The number and distribution of Hcrt, HDC, ChAT and MCH cells was assessed using a Nikon Eclipse 80i microscope with three axis motorized stage, video camera, Neurolucida interface and Stereoinvestigator software (MicroBrightField Corp.). Cell counting was performed using the 60x objective and cell size was determined using the Neurolucida Nucleator probe. All counting and cell measurements were performed by a trained histologist, always blind to the experimental condition. In every case, the same individual counted both the experimental and control tissue. Only neurons with an identifiable nucleus were counted.
For quantification of Hcrt neurons in the light/dark phase, both hemispheres in every hypothalamic section were stained and analyzed. In all other experimental groups, quantification of Hcrt, HDC, ChAT and MCH neurons was performed bilaterally on every third section throughout the hypothalamus, and the estimation of the total number of cells was obtained by multiplying the results by the number of wells.
In the present study, we divided the hypothalamus into three different anatomical sectors based on previously published work . The perifornical area (PFA) was defined as the region surrounding the fornix (within 140 mm of the perimeter of the structure). The rest of the hypothalamus was further divided into a medial subdivision [medial hypothalamus (MH)], which comprised the area from the medial limit of the fornix to the third ventricle (3V), and a lateral subdivision [lateral hypothalamus (LH)], which extended from the medial boundary of the fornix to the lateral edge of the hypothalamus (see Fig 1D insert).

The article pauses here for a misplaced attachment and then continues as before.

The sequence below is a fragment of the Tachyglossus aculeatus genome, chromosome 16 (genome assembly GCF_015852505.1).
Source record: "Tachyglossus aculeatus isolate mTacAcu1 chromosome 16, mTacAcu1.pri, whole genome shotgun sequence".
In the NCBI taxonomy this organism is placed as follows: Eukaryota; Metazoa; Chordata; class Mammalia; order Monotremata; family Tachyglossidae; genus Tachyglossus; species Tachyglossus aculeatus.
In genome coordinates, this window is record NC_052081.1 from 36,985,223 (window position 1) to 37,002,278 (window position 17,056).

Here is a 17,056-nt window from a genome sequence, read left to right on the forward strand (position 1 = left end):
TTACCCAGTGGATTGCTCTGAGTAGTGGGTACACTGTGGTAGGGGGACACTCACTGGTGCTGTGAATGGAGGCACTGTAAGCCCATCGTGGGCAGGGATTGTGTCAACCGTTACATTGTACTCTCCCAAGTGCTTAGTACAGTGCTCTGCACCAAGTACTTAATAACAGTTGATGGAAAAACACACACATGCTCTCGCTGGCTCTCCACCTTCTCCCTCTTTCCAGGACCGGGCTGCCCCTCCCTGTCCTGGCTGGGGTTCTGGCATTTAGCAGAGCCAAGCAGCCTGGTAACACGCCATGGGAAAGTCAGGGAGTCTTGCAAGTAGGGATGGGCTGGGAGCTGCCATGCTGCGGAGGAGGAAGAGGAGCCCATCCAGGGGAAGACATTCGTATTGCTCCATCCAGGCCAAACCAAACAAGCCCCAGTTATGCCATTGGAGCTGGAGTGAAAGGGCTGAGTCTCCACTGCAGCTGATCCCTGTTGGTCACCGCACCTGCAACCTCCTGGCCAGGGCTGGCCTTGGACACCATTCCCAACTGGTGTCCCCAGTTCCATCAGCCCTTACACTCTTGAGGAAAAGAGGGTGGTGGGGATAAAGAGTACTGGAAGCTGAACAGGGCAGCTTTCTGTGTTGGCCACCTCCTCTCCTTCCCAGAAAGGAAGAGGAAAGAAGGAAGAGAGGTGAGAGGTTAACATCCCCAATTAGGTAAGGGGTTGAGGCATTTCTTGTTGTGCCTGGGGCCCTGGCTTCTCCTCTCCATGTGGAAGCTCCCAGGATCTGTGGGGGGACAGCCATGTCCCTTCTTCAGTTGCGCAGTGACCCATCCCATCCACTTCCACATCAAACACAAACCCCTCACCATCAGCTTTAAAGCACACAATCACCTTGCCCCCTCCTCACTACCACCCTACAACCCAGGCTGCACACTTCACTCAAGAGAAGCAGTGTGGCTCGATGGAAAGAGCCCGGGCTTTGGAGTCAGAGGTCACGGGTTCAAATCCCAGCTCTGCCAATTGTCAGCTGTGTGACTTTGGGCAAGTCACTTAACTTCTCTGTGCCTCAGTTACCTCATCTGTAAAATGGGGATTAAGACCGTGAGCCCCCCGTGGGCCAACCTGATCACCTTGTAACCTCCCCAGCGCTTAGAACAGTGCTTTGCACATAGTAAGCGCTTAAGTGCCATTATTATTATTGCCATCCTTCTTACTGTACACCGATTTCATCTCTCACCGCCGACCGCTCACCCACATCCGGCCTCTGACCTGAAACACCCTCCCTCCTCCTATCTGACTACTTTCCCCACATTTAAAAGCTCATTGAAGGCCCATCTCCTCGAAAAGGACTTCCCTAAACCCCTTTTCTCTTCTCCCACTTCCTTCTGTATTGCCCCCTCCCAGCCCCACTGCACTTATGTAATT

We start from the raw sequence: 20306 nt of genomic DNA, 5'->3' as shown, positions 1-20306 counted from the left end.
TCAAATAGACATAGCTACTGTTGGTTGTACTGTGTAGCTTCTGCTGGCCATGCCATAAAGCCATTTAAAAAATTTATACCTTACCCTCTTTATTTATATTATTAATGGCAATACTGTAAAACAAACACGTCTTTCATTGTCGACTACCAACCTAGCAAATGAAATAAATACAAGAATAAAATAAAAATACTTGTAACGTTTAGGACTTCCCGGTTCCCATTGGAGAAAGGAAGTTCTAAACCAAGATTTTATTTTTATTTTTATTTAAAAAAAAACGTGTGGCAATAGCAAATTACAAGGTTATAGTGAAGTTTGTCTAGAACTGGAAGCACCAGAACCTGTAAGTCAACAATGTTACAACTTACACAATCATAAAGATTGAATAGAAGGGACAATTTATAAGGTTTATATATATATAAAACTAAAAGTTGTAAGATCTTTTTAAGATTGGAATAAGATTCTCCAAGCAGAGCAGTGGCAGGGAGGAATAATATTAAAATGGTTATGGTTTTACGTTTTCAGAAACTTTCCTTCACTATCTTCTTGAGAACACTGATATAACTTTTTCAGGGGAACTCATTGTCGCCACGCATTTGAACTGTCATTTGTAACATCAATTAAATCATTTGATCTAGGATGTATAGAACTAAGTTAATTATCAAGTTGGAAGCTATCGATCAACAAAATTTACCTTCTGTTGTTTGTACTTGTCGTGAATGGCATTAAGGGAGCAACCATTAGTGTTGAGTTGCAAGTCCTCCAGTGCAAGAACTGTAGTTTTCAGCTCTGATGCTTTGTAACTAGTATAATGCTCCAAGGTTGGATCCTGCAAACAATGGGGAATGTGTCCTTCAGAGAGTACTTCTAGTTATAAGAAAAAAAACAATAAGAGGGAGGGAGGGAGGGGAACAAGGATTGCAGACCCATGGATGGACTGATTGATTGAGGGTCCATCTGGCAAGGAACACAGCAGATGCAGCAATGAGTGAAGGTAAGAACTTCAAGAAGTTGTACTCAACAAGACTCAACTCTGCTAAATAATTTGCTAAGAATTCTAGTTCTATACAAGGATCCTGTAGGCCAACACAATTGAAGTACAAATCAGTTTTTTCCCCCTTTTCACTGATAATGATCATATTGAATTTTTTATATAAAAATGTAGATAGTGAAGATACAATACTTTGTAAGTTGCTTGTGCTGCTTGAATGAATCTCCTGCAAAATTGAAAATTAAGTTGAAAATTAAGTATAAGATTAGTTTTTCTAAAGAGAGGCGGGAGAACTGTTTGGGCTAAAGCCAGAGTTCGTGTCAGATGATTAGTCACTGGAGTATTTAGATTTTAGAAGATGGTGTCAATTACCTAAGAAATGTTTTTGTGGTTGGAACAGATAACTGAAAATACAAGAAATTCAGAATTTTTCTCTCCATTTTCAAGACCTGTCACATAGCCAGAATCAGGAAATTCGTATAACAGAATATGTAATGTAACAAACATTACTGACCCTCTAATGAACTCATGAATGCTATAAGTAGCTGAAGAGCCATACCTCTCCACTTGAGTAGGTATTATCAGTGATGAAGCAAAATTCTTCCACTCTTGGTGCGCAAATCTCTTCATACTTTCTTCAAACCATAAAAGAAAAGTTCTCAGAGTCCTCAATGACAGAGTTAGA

(A) Average number of Hcrt cells in the whole hypothalamus. (B) Total cell counts for each experimental subject. (C) Average size of Hcrt neurons. (D) Distribution of Hcrt neurons in different hypothalamic subdivisions. (D) (insert), Diagram of one hypothalamic section of an experimental animal sacrificed during the light phase indicating the anatomical subdivision used, circles represent Hcrt neurons (purple, medial hypothalamus; brown, lateral hypothalamus; blue, perifornical area). (E) Photomicrographs of the same hypothalamic area of an animal sacrificed in the light phase (ZT5, top) and an animal sacrificed in the dark phase (ZT17, bottom). Numbers indicate cell counts on slide. Inserts are higher (x40) magnification photomicrographs of the selected area (black square) for each experimental condition. Calibration bar 250 μm and 10 μm respectively. Fx, fornix; LH, lateral hypothalamus; MH, medial hypothalamus; PFA, perifornical area; 3V third ventricle. ** p = 0.02, Wilcoxon-Mann-Whitney, n = 4 for each group.
Animals that were sacrificed during the dark phase showed a significantly greater number (24%) of Hcrt containing neurons compared to the animals sacrificed during the light phase, (Table 2, Wilcoxon-Mann-Whitney, Z = 2.31, p = 0.02) (Fig 1A). There was no overlap in the individual Hcrt cells counts between the animals in these two different experimental conditions (Fig 1B). All Hcrt neurons were distributed within the hypothalamus as previously described in mice  and there was no difference in the total number of hypothalamic sections that contained Hcrt cells (28.8 ± 0.4 and 30 ± 2 for the light and dark respectively). In addition there was no difference in the extension of the Hcrt cell field in the medio-lateral axis (973 ± 16 μm vs 1008 ± 16 μm for the light and dark respectively) as well as in the dorso-ventral axis (620 ± 8 μm vs 649 ± 12 μm for the light and dark respectively) between conditions. This data suggests that the extent of the Hcrt cell population remains unchanged at both time points.
There was no significant difference in the overall soma size (106 ± 3 μm2 and 109 ± 1.4 μm2 for the light and dark respectively) (Fig 1C), and the anatomical parcellation of the hypothalamus (see Methods) did not indicate that the overall increase was restricted to any particular subdivision (Fig 1D). Neuronal morphology appeared indistinguishable between conditions (Fig 1E).